3d Printed End Fitting

Finished 3D Printed Pedal

Finished Pedal next to original Pedal
The 3D printed part is created in layers, these show up in the photos and can be felt with a finger, but during use this only adds grip.

Comparison with Original

Overall the weight of the peal has dropped significantly.
•   Steel replaced with aluminium for base plate
•   Rubber replaced with Velcro for grip surface
•   Metal replaced with plastic for pedal
•   Metal replaced with plastic for end fitting
•   Small diameter cable and housing

Print Time
•   22 hours.
o   Pedal – 3 hours
o   Enclosure – 13 hours (Compromises in print settings were made to reduce this)
o   Access Door – 1 hour
o   Cable Clamp –  1hour
o   Hose Clamp – 1 hour
o   End Fitting – 2 hours
o   Ferrule – 1 hour

The Enclosure Mid Print

As the pedal geometry is based on the original the pedal feels the same as the original. After a couple of hours playing, I saw no issues. 

The pedal performs just like the original for a fraction of the prices of a replacement. Will it last another 50years – I doubt it. Can it take the same load as the original – I also doubt it.
Does it cost a fraction of price and do the job it needs to – yes.

The Fender Rhodes Electric Piano / What is in your lid?
« on: March 23, 2015, 06:17:24 PM »
I thought it could be a good idea to ask what people are currently keeping in their lids and what they ideally would keep in there if on tour. If you bought a piano have you aquire anything unplanned in the lid? Are there and stories of lid treasure saving the day?

Currently in my lid is-
Spare tines
original logo of the rhodes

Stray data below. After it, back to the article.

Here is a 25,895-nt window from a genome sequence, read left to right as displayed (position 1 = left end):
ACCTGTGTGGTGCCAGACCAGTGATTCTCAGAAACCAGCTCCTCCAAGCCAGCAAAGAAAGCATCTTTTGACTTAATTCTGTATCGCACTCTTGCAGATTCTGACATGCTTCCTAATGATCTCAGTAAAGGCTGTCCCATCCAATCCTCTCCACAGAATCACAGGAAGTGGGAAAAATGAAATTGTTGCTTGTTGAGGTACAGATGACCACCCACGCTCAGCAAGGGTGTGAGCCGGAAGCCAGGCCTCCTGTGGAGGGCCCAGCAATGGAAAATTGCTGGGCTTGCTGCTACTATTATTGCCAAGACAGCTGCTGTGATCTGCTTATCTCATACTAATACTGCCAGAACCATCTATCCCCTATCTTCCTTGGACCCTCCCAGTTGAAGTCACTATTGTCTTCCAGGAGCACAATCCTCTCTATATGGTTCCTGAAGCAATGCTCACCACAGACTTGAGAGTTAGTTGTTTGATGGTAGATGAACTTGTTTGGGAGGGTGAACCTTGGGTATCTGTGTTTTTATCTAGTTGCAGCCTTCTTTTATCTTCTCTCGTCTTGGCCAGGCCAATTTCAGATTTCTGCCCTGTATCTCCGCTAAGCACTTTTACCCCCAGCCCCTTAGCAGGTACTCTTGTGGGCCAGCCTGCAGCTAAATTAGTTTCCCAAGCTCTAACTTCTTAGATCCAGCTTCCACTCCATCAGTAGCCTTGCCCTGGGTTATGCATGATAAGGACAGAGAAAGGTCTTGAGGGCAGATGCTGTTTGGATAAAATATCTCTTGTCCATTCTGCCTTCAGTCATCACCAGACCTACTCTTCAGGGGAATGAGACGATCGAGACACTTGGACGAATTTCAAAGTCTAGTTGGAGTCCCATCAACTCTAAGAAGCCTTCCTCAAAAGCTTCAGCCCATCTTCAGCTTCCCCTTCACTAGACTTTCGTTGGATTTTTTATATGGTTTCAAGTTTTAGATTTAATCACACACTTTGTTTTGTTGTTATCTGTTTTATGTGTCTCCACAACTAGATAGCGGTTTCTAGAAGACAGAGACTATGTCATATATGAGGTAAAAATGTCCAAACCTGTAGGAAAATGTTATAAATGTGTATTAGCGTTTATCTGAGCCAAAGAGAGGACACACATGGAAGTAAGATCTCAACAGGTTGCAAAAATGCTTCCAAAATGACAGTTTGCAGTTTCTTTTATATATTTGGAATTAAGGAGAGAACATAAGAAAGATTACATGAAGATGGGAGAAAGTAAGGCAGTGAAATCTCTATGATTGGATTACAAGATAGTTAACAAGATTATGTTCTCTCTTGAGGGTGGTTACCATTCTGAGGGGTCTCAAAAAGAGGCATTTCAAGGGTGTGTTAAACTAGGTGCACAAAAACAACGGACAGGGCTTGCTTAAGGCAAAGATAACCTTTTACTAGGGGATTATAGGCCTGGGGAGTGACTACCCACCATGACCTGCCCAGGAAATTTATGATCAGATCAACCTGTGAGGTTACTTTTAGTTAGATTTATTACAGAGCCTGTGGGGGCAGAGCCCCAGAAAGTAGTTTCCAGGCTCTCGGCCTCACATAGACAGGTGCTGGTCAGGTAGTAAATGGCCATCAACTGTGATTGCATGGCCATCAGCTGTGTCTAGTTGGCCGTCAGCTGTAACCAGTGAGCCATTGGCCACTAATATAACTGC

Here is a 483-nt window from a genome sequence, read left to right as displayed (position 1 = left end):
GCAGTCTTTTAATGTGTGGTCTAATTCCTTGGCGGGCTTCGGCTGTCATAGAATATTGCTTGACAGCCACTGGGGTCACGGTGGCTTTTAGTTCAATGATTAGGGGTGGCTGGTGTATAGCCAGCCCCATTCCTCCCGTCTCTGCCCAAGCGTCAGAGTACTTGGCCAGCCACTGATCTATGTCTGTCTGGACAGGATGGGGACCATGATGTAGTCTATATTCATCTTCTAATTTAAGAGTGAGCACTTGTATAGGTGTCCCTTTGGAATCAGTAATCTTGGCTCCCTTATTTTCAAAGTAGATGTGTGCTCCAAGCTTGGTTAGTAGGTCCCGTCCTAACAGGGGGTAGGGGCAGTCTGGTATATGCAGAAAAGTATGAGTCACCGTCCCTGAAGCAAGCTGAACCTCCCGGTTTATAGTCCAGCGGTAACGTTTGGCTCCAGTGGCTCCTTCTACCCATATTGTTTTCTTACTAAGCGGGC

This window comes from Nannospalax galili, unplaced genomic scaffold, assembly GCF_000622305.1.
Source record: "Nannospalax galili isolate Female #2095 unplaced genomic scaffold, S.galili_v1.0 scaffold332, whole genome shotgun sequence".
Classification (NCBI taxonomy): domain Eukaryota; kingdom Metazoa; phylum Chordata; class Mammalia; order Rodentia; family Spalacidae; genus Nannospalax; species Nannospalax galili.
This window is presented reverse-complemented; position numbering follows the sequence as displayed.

spare hammer tips
spare damper with felts

When I aquired my piano it contained the missing parts for the piano action which was nice.
So nothing that exciting. What's in yours?

The Fender Rhodes Electric Piano / Rhodes 73 1975 Suitcase Refurbishment
« on: January 09, 2015, 04:28:13 PM »
Just started work on my 1975 suitcase. I received it a well loved and used condition (ripped tolex, missing speakers, missing power amp, missing baffles, missing knobs, rusty hardware, missing hammers, chips out of cabinet, split cabinet, missing/worn dampers, preamp very very quiet).
I received it from the original owner who gigged it a lot, hence the scars.
Sadly as much as I enjoy the history that and the originally of the piano I think I needs a sprucing up to get it ready for the next 40 years of abuse.  I figured I would document my progress on here with any hints or tips for the next person tinkering with their tines.
First job - recovering the suitcase
i striped off the old tolex (this was harder than planned) the timber underneath was in a poor state with deep scratches and chips, additional holes and dents from the aluminium legs.

 To repair these I did consider wood filler, but due to the abuse this has seen I opted for car body filler as it adheres well and dries quickly. It also sands well to a good finish and deals with weather well so I won't have any lumps/dents when I recover it.

I cut some plywood to make the baffles using 1/2" for the rear and 3/8" for the front, covering it some sparkly grill cloth.

Some tolex and some shiny bits of metal and it's looking pretty sleek (ignore the clutter).

Does anyone have any recommendations for a replacement power amp to go in here? The original amps seem too expensive for what they are worth, I would like to get a 40-60W tube amp in there?